Of course, once someone becomes a star, they demand more money, which often puts these executives on a collision course with talent agents like Hollywood’s Ari Emanuel and baseball’s Scott Boras, who has brokered a string of eye-popping contracts for such stars as Alex Rodriguez, Manny Ramirez and Matt Holliday.
Towers says you have to hold your ground when negotiating with a savvy agent. “When you’re dealing with Scott you have to finally say, ‘Scott, this is all that I have to pay. If you don’t want it, go somewhere else.’”
“I’ve had that same exact conversation!” Moore said, cackling with laughter. “I’m always saying to agents, ‘You can stop telling me what other people are going to pay. It’s not relevant.’ The agents always say, ‘But this is what Warners is offering or what Sony is willing to pay,’ and I’ll go, ‘That’s great. But this is our best offer.’ You can’t let what your competitor is offering define your compensation.”
Sometimes there is more to offer than just money. Towers says that when he was in San Diego he would sell the city’s balmy lifestyle. “I’d say maybe [San Francisco Giants GM] Brian Sabean will give you $8 million and I can only give you $6 million, but you can live in Pacific Beach.”
Moore says he often pitches talent with the reminder that his studio has had the highest average box office take, per film, for three straight years. “We can sell that with a deal,” he says. “Maybe we won’t pay you as much up front, but you have a better chance of making more money in the back end.”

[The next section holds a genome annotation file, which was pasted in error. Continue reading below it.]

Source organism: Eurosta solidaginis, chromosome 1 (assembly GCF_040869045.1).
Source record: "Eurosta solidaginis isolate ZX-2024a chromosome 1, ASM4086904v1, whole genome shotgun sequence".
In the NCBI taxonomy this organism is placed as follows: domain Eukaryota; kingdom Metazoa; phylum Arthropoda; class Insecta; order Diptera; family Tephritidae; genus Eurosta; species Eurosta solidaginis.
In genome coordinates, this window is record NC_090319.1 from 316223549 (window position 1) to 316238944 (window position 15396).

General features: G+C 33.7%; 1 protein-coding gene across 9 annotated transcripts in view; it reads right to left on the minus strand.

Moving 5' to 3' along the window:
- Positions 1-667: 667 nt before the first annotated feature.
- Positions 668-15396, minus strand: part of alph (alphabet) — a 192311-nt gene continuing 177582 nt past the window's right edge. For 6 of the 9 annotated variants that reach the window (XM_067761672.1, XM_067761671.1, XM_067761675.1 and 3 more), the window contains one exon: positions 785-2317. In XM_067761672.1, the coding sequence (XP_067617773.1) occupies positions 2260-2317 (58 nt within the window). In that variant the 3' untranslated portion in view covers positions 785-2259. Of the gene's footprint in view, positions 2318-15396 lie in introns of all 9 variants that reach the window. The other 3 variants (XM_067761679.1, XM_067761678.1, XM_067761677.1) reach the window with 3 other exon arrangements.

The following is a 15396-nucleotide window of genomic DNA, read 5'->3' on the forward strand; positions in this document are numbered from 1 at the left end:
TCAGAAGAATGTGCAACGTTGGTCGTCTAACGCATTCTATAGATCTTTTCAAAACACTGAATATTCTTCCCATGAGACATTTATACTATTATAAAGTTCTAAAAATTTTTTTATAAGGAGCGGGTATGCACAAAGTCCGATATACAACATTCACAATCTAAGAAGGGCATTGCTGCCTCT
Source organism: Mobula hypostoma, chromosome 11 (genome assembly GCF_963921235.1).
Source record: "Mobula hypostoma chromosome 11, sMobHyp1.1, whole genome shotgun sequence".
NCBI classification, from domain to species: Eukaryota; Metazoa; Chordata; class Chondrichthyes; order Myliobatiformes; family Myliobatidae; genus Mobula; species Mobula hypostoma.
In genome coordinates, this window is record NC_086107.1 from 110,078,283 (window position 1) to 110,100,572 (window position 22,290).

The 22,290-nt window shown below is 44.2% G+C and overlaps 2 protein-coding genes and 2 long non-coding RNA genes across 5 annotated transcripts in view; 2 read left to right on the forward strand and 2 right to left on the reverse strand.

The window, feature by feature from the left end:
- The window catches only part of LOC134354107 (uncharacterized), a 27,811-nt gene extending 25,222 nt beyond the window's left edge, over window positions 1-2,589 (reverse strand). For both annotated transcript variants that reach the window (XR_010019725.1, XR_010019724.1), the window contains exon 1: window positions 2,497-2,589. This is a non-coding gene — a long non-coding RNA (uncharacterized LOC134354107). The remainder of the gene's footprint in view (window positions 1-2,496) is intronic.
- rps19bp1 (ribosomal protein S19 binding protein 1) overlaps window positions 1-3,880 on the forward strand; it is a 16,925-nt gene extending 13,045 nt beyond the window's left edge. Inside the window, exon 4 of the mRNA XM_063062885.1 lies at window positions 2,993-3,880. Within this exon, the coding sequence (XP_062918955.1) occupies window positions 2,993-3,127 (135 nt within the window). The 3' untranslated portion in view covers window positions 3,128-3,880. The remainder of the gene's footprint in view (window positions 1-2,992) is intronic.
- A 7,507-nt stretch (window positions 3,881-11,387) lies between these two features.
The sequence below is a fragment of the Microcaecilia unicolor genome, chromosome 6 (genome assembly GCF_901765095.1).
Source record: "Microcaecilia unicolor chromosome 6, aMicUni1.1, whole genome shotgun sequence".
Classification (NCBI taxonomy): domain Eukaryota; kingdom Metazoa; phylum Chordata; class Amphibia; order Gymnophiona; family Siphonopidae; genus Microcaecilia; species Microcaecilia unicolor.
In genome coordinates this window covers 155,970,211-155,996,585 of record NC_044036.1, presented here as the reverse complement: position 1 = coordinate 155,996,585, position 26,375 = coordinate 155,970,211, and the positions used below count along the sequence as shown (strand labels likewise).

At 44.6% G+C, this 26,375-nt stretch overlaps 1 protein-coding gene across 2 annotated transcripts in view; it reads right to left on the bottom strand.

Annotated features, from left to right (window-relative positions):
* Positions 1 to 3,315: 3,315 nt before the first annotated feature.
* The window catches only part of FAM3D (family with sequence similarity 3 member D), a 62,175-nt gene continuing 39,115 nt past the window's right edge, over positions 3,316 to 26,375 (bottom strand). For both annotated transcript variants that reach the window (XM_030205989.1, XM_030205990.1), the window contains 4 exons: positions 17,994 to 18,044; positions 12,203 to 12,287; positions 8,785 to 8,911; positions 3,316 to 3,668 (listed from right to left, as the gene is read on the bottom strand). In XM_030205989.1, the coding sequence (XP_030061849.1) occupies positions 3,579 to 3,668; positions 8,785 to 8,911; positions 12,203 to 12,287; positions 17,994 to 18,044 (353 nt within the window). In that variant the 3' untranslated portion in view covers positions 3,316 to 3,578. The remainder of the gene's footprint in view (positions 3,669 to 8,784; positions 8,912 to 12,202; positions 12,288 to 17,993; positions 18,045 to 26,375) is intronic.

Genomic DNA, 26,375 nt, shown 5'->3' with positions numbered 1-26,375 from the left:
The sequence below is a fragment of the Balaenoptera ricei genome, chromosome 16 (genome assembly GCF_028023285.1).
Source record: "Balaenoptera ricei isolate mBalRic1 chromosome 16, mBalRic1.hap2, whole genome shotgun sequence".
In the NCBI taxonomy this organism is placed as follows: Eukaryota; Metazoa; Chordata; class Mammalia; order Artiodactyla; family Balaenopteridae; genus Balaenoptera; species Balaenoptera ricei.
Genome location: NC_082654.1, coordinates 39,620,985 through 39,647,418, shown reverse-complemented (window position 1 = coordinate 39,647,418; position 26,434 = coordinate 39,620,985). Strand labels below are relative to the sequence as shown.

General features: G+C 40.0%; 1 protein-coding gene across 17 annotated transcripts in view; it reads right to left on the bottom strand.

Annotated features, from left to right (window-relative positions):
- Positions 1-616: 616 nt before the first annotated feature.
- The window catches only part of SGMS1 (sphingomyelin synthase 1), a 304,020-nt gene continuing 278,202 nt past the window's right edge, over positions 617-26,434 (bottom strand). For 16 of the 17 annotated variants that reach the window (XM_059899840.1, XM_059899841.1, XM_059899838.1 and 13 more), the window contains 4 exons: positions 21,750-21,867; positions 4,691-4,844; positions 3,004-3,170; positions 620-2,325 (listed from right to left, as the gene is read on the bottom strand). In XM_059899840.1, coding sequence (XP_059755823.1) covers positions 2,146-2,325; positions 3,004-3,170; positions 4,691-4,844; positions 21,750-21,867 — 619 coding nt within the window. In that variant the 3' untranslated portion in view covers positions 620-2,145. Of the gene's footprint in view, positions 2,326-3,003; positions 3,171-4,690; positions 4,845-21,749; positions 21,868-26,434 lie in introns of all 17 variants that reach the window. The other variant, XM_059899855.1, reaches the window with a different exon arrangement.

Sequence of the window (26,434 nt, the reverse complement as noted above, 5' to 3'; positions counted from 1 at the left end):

There are all sorts of other similarities, including the ever-present media attention. As Moore put it, cocking an eye my way: “We’re both in businesses where some journalist is always evaluating our decisions and deciding whether someone else could be doing our job better.”
But one of their more intriguing areas of agreement was their dismay over the proliferation of new technology. “I think the technology — email and texts — has really hurt relationships,” Towers said. “When I’m trying to make a trade, I need to hear the other GM’s voice to really understand where things stand, to know how enthusiastic he is or to be sure whether a ‘no’ is really a ‘no’ or just a ‘not now.’”
Moore said it was especially difficult to deal with movie talent via electronic means. “With texting or email, you don’t get the nuance. Sometimes you need to hear an actor or filmmaker talk for a while before the real reason for what’s going on comes out.”
Working in businesses where success is so fleeting and mysterious, perhaps it’s no surprise that these men sometimes find themselves turning to similar sorts of good luck charms. After our lunch, Moore headed off to a test screening of “Transformers 3” in Phoenix, the same locale where the studio had held test screenings for the first two films. Since the other films were hits, no one wanted to change the routine.
Towers was driving down to Dodger Stadium for his team’s game. But in a game where the Diamondbacks have the lead in the ninth inning, Towers is nowhere to be found. “I never watch the closer in the ninth inning,” he explained. “Trevor Hoffman had 500 saves in San Diego, and I never saw one of ’em. If we have a lead in the ninth inning, I walk away. I don’t want to see anything bad happen.”
At its core, that’s the real common denominator between the jobs — handling the unusual amount of pressure that goes with making big-stakes gambles on something that is inherently unpredictable. “You’re always feeling the heat,” Moore said. “You put all this work into it, but you never know how it’s going to turn out.”
Photo: Arizona Diamondbacks General Manager Kevin Towers, left, with Paramount Vice Chairman Rob Moore, at Paramount Pictures in Los Angeles. Credit: Patrick Goldstein / Los Angeles Times